Indications for elective sigmoid resection in diverticular disease.Ann Surg 2010; 251(4):670-4AnnS
To prevent an acute surgery, classic indications for elective sigmoid resections concerning diverticulitis have usually been based on the number of recurrent episodes. Since 2005 these indications have been challenged, primarily because the majority of patients first present themselves with acute complications at their first episode.
Between 1990 and 2000, a cohort analysis was conducted involving all patients admitted to the VU University Medical Center with the diagnosis of diverticulitis, with a follow-up until January 2009. To identify those patients who might benefit from elective sigmoid resection, several risk factors were analyzed.
Of 291 patients examined, 111 (38%) were treated conservatively and 180 (62%) underwent surgery, of which 108 acute and 72 elective. The conservatively treated episodes of diverticulitis showed a recurrence rate of 48% (88 patients). Indications for elective surgery were recurrent attacks of diverticulitis with persistent complaints (36%), complaints of stenosis (40%), fistula (14%), persistent abscesses (3%), and recurrent diverticular bleeding (7%). Of the 74% of the patients approached laparoscopically, the overall morbidity was 22% with no mortality. The main indication for an AO was perforation with general peritonitis, holding for 57% of the acutely operated patients. Other indications were abscesses (22%), stenosis with obstruction (11%), failure of conservative therapy (6%), or diverticular bleeding (4%). Hartmann's procedure was the most frequently performed procedure (58%). This acutely operated population was associated with high morbidity (56%) and mortality (13%), perforation leads to 10% mortality and other causes to 3%. Of those patients undergoing acute surgery, 20% had a history of diverticulitis. Moreover, risk factor analysis showed that those patients having one or more of the following indications: (1) using immunosuppression therapy, (2) having chronic renal failure, or (3) collagen-vascular diseases, had a significant 5-fold greater risk (36% vs. 7%) of a perforation in recurrent episodes of diverticulitis.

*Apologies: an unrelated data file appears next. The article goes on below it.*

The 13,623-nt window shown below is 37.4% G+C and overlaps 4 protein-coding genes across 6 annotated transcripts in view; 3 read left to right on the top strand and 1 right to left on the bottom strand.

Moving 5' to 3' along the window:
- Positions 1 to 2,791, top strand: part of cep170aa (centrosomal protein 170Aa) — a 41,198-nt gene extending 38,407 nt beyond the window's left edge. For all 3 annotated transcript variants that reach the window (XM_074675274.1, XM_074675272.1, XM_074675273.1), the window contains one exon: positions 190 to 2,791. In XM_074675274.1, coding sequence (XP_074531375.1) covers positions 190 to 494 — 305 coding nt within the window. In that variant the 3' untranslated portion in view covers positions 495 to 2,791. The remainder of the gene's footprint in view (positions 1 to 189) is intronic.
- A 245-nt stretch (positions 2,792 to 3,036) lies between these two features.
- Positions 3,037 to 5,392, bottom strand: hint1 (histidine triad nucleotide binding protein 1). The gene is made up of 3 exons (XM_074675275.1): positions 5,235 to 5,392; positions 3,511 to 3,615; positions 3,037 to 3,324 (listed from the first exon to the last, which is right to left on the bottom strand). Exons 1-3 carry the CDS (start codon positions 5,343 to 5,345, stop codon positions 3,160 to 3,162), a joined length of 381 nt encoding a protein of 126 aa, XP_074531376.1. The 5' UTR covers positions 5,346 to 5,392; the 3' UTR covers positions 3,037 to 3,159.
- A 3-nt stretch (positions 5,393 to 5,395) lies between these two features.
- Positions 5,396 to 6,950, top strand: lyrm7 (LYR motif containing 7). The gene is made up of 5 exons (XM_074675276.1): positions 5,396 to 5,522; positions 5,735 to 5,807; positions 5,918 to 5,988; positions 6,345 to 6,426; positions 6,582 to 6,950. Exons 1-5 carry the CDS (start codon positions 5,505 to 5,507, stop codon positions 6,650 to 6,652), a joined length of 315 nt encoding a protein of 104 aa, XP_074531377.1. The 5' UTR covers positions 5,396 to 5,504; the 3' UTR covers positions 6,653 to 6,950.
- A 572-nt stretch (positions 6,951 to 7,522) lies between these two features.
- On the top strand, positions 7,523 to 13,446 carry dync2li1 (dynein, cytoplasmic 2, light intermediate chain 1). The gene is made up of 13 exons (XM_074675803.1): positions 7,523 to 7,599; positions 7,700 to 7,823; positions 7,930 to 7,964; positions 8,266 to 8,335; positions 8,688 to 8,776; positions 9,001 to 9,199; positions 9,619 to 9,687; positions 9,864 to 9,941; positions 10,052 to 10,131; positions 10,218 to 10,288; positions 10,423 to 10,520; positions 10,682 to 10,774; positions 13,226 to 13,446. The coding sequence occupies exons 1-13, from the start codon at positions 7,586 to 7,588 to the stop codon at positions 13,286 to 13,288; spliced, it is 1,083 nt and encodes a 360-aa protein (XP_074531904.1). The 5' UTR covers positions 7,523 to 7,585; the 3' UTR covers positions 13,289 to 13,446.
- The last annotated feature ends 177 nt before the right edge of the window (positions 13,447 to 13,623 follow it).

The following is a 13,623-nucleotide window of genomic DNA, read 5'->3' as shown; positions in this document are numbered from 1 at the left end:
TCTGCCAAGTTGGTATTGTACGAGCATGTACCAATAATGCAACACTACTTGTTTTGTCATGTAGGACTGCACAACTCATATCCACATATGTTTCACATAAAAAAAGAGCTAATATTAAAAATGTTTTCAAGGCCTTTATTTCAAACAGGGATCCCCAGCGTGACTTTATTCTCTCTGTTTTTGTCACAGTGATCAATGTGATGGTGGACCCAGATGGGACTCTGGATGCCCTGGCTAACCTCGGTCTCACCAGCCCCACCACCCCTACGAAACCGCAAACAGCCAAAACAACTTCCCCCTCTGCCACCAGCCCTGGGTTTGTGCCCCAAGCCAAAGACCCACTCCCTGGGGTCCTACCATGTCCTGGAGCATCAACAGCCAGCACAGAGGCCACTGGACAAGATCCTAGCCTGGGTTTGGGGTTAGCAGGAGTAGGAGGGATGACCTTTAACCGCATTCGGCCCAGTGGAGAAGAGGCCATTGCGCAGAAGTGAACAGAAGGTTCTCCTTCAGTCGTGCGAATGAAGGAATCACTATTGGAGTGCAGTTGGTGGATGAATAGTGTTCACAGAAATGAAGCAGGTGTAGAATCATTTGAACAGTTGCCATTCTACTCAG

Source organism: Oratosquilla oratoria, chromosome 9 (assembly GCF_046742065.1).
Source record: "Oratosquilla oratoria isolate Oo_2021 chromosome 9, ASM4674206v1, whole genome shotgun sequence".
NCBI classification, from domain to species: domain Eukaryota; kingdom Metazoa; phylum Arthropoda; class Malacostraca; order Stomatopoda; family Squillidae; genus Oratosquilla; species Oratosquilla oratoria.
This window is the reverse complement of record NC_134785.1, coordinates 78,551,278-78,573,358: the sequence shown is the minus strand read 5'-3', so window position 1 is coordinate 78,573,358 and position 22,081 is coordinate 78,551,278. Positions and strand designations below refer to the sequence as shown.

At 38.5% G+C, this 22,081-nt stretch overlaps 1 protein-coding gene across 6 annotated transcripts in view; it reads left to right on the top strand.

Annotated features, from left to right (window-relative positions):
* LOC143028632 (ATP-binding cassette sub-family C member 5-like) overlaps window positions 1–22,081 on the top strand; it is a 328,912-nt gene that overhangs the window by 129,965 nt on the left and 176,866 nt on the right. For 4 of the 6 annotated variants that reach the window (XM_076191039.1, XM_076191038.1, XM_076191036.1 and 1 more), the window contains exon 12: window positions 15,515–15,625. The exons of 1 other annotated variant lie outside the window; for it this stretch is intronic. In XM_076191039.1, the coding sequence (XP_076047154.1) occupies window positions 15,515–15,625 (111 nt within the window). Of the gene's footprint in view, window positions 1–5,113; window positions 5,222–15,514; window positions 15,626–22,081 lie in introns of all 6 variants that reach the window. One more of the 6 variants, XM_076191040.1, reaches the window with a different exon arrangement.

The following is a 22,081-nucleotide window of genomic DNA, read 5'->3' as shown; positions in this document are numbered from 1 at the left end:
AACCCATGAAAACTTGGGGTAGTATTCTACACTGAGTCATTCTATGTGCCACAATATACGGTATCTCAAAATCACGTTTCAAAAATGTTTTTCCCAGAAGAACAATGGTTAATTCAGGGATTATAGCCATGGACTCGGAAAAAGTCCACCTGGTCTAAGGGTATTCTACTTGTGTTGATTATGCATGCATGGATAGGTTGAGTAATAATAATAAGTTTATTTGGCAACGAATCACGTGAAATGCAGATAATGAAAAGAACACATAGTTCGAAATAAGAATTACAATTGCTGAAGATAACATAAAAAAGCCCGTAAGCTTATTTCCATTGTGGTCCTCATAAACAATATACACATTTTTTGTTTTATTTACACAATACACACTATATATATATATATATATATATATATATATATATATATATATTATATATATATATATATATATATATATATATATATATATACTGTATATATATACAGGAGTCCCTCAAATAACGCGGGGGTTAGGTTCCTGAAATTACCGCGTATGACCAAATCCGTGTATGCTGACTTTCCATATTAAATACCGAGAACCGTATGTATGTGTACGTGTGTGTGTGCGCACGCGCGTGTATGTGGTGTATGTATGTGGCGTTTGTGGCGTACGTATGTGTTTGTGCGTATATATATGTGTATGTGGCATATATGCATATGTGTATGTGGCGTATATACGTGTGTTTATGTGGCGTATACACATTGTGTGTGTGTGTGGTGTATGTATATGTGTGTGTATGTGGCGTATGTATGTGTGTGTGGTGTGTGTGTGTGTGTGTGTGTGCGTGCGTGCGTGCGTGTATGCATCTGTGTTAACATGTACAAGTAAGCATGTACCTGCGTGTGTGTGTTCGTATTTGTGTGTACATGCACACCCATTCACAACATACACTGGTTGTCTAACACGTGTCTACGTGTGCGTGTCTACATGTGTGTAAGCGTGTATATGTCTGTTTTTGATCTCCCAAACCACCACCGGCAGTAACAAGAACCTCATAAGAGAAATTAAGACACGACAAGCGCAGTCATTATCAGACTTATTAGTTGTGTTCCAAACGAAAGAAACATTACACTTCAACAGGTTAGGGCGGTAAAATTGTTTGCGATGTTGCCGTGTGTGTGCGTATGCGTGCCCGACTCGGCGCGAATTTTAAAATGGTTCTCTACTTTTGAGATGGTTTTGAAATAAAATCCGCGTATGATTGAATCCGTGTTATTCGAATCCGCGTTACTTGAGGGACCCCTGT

In the treatment of diverticular disease, indications for an elective sigmoid resection should not be based on the number of episodes only. Clear indications for elective sigmoid resections are complaints of stenosis, fistulas, or recurrent diverticular bleeding. Furthermore, an elective sigmoid resection might be justified in high-risk patients, after a conservatively treated episode of diverticulitis, who use immunosuppression therapy and have chronic renal failure or collagen-vascular diseases.